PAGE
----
‘The Send-Off’


Rupert Brooke, in our first poem, ironically entitled 'Peace', welcomes war, as many did, as an outlet from everyday life and an opportunity for glory: he sees peacetime life as empty and meaningless. In stark contrast Wilfred Owen, probably the greatest of war poets, watches men entraining for France, and does so in a much more thoughtful and sombre way. The soldiers seem half aware of their fate, and those of them who return will be laden with guilt and in need of cleansing.


Now, God be thanked Who has matched us with His hour,
And caught our youth, and wakened us from sleeping,
With hand made sure, clear eye, and sharpened power,
To turn, as swimmers into cleanness leaping,
Glad from a world grown old and cold and weary,
Leaving the sick hearts that honour could not move,
And half-men, and their dreary songs and dreary,
And all the little emptiness of love!

Oh! we, who have known shame, we have found release there,
Where there’s no ill, no grief, but sleep has mending,
Naught broken save this body, lost but breath;
Nothing to shake the laughing heart’s long peace there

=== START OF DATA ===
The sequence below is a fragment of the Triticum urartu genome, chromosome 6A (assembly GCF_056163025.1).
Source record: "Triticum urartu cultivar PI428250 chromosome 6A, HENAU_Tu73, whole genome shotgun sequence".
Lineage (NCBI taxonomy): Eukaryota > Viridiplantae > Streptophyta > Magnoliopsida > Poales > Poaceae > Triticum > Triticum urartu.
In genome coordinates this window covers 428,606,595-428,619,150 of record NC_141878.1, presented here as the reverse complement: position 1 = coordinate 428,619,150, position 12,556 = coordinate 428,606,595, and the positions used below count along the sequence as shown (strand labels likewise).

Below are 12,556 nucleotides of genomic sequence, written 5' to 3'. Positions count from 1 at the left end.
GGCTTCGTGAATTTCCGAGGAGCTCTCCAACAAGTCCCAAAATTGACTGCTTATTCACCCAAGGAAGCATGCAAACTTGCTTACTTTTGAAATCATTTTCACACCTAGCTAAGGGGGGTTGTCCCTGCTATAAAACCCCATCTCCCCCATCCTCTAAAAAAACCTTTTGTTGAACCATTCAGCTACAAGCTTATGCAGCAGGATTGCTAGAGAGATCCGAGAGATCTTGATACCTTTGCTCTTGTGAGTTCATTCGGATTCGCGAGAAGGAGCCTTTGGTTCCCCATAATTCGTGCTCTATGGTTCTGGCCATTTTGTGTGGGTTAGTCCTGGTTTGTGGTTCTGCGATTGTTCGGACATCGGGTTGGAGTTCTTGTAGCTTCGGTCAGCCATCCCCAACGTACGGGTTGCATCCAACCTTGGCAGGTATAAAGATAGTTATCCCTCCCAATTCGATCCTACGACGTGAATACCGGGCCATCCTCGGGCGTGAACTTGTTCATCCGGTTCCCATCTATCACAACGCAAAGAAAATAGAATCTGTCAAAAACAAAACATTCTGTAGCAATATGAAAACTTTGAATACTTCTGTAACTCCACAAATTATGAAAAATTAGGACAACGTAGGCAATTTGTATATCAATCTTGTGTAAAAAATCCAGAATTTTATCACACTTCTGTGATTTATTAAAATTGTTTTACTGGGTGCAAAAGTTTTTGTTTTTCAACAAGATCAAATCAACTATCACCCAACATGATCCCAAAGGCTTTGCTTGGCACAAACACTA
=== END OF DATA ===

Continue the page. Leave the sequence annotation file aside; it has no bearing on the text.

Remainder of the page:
But only agony, and that has ending;
And the worst friend and enemy is but Death.

Rupert Brooke

The Send-Off

Down the close, darkening lanes they sang their way
To the siding-shed,
And lined the train with faces grimly gay.
Their breasts were stuck all white with wreath and spray
As men’s are, dead.

Dull porters watched them, and a casual tramp
Stood staring hard,
Sorry to miss them from the upland camp.
Then, unmoved, signals nodded, and a lamp
Winked to the guard.

So secretly, like wrongs hushed up, they went.
They were not ours.
We never heard to which front they were sent,
Nor there if they yet mock what women meant
Who gave them flowers.

Shall they return to beatings of great bells
In wild train-loads?
A few, a few, too few for drums and yells,
May creep back, silent, to still village wells
Up half-known roads.

Wilfred Owen

Go back to the introduction

The second section ('When Can Their Glory Fade?')

The third section ('Interlude')

The fourth section ('The Old Lie')

The final section ('Aftermath and Remembrance')

Chris Price's poem 'Remembrance'

The Poetry Index page


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